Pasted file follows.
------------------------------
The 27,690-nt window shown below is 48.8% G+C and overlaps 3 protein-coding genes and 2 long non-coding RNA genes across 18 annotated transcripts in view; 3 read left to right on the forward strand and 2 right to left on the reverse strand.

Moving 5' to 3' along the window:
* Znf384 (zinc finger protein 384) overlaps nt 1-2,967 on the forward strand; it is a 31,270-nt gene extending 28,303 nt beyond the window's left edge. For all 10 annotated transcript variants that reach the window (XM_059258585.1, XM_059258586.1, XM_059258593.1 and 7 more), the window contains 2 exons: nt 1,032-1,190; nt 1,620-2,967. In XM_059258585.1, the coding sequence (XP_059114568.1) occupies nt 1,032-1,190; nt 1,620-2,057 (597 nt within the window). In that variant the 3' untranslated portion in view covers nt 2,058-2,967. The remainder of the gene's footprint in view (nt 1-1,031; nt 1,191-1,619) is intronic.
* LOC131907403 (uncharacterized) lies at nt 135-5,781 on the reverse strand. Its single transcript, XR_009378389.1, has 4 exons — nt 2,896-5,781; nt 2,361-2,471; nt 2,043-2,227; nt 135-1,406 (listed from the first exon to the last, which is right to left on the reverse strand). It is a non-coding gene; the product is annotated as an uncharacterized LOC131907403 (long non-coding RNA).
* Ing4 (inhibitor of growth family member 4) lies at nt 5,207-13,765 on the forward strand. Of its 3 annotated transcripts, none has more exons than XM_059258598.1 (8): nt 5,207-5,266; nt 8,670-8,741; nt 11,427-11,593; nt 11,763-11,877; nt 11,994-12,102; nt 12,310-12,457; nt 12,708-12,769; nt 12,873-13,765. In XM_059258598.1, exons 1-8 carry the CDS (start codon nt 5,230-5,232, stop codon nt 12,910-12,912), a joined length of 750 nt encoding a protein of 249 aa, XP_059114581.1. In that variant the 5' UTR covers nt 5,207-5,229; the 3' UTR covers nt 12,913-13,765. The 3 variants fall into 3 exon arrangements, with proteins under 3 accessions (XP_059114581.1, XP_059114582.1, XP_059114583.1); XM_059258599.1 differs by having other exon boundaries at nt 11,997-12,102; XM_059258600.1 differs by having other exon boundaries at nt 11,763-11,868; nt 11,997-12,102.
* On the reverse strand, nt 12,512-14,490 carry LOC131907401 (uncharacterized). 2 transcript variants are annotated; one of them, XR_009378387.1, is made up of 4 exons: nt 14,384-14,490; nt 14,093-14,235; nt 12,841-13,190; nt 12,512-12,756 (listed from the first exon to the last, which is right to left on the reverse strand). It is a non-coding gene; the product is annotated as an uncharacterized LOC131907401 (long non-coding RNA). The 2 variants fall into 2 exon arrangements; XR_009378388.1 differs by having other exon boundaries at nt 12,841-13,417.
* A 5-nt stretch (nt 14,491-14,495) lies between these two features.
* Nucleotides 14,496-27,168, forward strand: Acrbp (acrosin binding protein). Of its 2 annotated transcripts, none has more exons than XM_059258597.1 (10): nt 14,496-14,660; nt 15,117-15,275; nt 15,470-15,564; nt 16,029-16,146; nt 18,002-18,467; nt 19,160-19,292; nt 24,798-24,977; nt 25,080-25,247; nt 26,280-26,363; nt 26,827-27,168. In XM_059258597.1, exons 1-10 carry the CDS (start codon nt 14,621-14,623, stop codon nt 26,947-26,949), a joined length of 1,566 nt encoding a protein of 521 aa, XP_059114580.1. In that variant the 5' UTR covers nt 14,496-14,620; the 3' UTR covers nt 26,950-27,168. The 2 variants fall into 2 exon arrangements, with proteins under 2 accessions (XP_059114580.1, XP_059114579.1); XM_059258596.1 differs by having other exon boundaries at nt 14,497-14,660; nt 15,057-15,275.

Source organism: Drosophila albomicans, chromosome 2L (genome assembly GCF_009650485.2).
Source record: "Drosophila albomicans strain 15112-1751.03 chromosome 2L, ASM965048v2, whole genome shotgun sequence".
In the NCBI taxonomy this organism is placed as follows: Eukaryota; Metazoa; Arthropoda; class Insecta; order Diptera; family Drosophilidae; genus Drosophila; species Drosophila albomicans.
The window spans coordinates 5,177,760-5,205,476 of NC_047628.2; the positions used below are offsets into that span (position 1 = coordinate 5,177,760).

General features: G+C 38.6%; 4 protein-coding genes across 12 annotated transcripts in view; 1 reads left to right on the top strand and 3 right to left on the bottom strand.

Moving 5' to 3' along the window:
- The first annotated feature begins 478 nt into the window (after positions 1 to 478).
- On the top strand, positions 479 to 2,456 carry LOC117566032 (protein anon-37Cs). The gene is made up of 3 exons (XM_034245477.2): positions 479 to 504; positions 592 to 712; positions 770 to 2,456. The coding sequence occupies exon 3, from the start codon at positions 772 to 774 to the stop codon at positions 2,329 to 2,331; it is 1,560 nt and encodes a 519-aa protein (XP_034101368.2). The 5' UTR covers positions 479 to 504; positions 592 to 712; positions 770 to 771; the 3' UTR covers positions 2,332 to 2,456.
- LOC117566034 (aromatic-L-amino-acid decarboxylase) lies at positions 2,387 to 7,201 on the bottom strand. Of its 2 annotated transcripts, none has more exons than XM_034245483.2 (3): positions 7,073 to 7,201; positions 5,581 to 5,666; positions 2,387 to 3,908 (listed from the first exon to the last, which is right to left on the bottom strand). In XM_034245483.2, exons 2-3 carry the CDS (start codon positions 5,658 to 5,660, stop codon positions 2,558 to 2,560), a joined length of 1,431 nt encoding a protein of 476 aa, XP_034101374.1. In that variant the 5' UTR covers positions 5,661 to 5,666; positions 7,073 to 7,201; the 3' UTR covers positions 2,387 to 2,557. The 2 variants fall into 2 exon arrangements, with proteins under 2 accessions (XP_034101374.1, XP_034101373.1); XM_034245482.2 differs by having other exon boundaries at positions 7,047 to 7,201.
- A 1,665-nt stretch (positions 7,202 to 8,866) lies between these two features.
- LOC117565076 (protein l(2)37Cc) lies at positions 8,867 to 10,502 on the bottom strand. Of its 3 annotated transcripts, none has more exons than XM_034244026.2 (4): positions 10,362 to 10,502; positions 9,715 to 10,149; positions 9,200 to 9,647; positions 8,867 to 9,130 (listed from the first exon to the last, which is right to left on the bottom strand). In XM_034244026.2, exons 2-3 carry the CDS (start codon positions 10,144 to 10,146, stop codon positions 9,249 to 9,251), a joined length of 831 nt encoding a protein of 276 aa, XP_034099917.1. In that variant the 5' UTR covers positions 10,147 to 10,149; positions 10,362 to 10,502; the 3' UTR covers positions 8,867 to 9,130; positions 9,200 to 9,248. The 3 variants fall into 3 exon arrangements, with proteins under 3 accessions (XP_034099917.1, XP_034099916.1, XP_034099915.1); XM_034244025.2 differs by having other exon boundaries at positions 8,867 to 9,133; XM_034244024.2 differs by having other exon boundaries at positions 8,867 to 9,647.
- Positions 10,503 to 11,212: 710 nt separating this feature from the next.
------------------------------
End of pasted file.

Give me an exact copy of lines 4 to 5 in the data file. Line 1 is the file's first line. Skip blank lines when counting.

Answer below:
* LOC131907403 (uncharacterized) lies at nt 135-5,781 on the reverse strand. Its single transcript, XR_009378389.1, has 4 exons — nt 2,896-5,781; nt 2,361-2,471; nt 2,043-2,227; nt 135-1,406 (listed from the first exon to the last, which is right to left on the reverse strand). It is a non-coding gene; the product is annotated as an uncharacterized LOC131907403 (long non-coding RNA).
* Ing4 (inhibitor of growth family member 4) lies at nt 5,207-13,765 on the forward strand. Of its 3 annotated transcripts, none has more exons than XM_059258598.1 (8): nt 5,207-5,266; nt 8,670-8,741; nt 11,427-11,593; nt 11,763-11,877; nt 11,994-12,102; nt 12,310-12,457; nt 12,708-12,769; nt 12,873-13,765. In XM_059258598.1, exons 1-8 carry the CDS (start codon nt 5,230-5,232, stop codon nt 12,910-12,912), a joined length of 750 nt encoding a protein of 249 aa, XP_059114581.1. In that variant the 5' UTR covers nt 5,207-5,229; the 3' UTR covers nt 12,913-13,765. The 3 variants fall into 3 exon arrangements, with proteins under 3 accessions (XP_059114581.1, XP_059114582.1, XP_059114583.1); XM_059258599.1 differs by having other exon boundaries at nt 11,997-12,102; XM_059258600.1 differs by having other exon boundaries at nt 11,763-11,868; nt 11,997-12,102.